We all know that sports and exercise are good for your body. This truth has been told to us time and time again by our teachers, parents, and many others. Physical activity toughens you up and prepares you for the unexpected hardships that life may throw your way.
One of the more overlooked aspects of physical activity and its effect on human beings is the way it affects our mental health. As it turns out, the benefits of exercise are not only limited to your body, but they’re also an immense help in establishing the right frame of mind and improving your self-esteem.
If you’re having a bad day or a longer period when you’re feeling down and want to improve your state of mind, exercise is the way to go. Anyone can get up and move, regardless of whether you’re an avid golfer with a pair of fancy skechers golf shoes or a broke college student with your feet and an old pair of running shoes as the only sporting equipment you own. Any kind of activity helps.
For additional motivation, keep reading to find out how exactly physical activity can make you feel better and help you get out of an emotional rut.
What Does Science Say?
Of course, anyone can just go on the internet and write up a bunch of articles to help prove their point. However, the science behind numerous physical activity benefits on people’s mental health is actually quite strong. Some of the latest research shows that people who exercise frequently report “fewer days of poor mental health”, as opposed to those who don’t. That same study also shows more significant improvements in emotional states of those whose activities of choice were team sports, although cycling and gym workouts were not far behind. That may be explained by the added factor of interacting with peers alongside the physical component.
Even though the connection between exercising regularly and mental health benefits has been scientifically proven, there are a couple of undesirable effects you should be aware of. People who throw themselves into intense, long training sessions as a means of coping with addiction or in search of a better way to take the edge off might report even more mental burdens than before.
So there you have it — exercise helps you feel better and can improve your perception of yourself and the world around you. If you do it with other people and make it into a social activity as well, it can work wonders for your self-worth and help reduce anxiety. As with everything in life, though, moderation is key. You can’t go off the deep end and turn sports into your second job. It might reduce the emotional benefits and turn exercise into another source of stress.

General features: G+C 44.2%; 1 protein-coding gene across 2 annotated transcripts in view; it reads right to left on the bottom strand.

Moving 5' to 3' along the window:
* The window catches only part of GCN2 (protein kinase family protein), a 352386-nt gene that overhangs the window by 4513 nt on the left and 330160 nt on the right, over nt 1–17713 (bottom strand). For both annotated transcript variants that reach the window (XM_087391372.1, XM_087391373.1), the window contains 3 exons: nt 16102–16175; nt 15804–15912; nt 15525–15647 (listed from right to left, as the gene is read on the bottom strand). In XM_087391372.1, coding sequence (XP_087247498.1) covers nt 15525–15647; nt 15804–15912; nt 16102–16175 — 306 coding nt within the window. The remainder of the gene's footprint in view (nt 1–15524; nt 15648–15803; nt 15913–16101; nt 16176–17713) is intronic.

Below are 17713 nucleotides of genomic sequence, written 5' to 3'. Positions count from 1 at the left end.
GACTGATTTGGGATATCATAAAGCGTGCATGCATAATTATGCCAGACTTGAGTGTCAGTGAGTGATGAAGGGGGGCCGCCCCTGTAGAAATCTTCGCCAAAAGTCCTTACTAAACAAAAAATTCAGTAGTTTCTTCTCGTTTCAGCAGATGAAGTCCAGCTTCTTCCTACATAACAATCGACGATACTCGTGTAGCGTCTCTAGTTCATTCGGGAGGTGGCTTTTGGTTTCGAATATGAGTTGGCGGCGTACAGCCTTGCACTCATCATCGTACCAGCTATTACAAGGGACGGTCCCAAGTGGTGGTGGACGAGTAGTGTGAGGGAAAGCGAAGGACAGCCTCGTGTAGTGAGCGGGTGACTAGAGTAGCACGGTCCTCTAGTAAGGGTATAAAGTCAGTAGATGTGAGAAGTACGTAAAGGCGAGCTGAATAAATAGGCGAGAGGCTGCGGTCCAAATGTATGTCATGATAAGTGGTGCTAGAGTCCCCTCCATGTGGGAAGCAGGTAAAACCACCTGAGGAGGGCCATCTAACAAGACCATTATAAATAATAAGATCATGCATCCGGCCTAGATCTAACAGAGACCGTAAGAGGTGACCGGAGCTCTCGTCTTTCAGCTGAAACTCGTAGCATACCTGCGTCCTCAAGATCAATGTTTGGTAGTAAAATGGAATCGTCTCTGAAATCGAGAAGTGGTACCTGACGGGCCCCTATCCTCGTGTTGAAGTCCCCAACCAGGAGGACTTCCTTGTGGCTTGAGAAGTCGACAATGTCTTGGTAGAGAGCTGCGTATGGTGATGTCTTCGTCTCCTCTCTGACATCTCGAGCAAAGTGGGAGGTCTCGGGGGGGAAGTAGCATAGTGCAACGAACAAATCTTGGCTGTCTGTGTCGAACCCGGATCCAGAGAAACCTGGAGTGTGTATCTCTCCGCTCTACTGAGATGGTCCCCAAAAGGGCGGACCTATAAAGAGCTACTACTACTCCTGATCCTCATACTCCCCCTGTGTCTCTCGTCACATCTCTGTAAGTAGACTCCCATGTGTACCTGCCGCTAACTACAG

How Does Physical Activity Affect Your Mood?
There are plenty of palpable improvements that exercise will bring to your life. It helps improve nearly all of the facets of your mental health.
If you’re simply having a bad day and need a quick pick-me-up, reconsider opening up that beer can and go for a short run instead. Getting your blood pumping and your body moving releases endorphins that will make you feel happier and less anxious. On top of all that, a good workout in the evening will put you to sleep better than a cup of hot milk with honey.
The mental and emotional benefits of exercise aren’t limited to mild cases. Depression is one of the more severe conditions where even the bare minimum of physical activity can help. It can be as simple as taking a long walk every afternoon or meeting up with friends for a football game every couple of days. It will help you take your mind off the dark thoughts and bring more sunshine into your life.
Finally, sports have been immense in improving people’s feelings of self-worth and building up self-esteem. The way it works is pretty straightforward — the more physical activity you engage in, the more improvements you’ll start seeing in your body. You’ll be stronger and more energetic, meaning that you’ll be able to do more things and perform better in all areas of life. That alone can go a long way in getting you to feel better about yourself.
Healthy Body = Healthy Mind
The health benefits of exercise are paramount and cannot be overlooked by anyone who wants to lead a better life. Sports will reinvigorate your body, as well as your mind. Aside from pushing away negative emotions, exercise makes your brain sharper than ever. You’ll perform better at work, and if you’re still a student, it will help you achieve stellar results at school.
Many of the more common, yet debilitating problems prevalent in our society can also be eased with exercise. Conditions such as health anxiety, stress related to a lengthy job search, and various other ailments are all issues that a good amount of exercise can reduce, or even completely remove from your life. It’s pretty straightforward — the better you start feeling in regard to your physical health, the less intimidating all of your other problems will become.
This article was kindly written and contributed by Harper Stanbridge